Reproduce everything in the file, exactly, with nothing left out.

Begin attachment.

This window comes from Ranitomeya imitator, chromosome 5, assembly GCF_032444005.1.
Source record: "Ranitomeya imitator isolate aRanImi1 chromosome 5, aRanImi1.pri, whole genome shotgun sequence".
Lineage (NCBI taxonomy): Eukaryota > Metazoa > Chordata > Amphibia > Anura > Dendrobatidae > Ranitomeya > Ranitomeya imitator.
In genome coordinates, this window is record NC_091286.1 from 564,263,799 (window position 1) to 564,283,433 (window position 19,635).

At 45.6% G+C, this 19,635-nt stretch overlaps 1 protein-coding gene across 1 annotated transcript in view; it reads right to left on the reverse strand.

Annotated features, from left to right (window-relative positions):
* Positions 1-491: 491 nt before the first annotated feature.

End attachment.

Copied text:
This window comes from Ranitomeya imitator, chromosome 5, assembly GCF_032444005.1.
Source record: "Ranitomeya imitator isolate aRanImi1 chromosome 5, aRanImi1.pri, whole genome shotgun sequence".
Lineage (NCBI taxonomy): Eukaryota > Metazoa > Chordata > Amphibia > Anura > Dendrobatidae > Ranitomeya > Ranitomeya imitator.
In genome coordinates, this window is record NC_091286.1 from 564,263,799 (window position 1) to 564,283,433 (window position 19,635).

At 45.6% G+C, this 19,635-nt stretch overlaps 1 protein-coding gene across 1 annotated transcript in view; it reads right to left on the reverse strand.

Annotated features, from left to right (window-relative positions):
* Positions 1-491: 491 nt before the first annotated feature.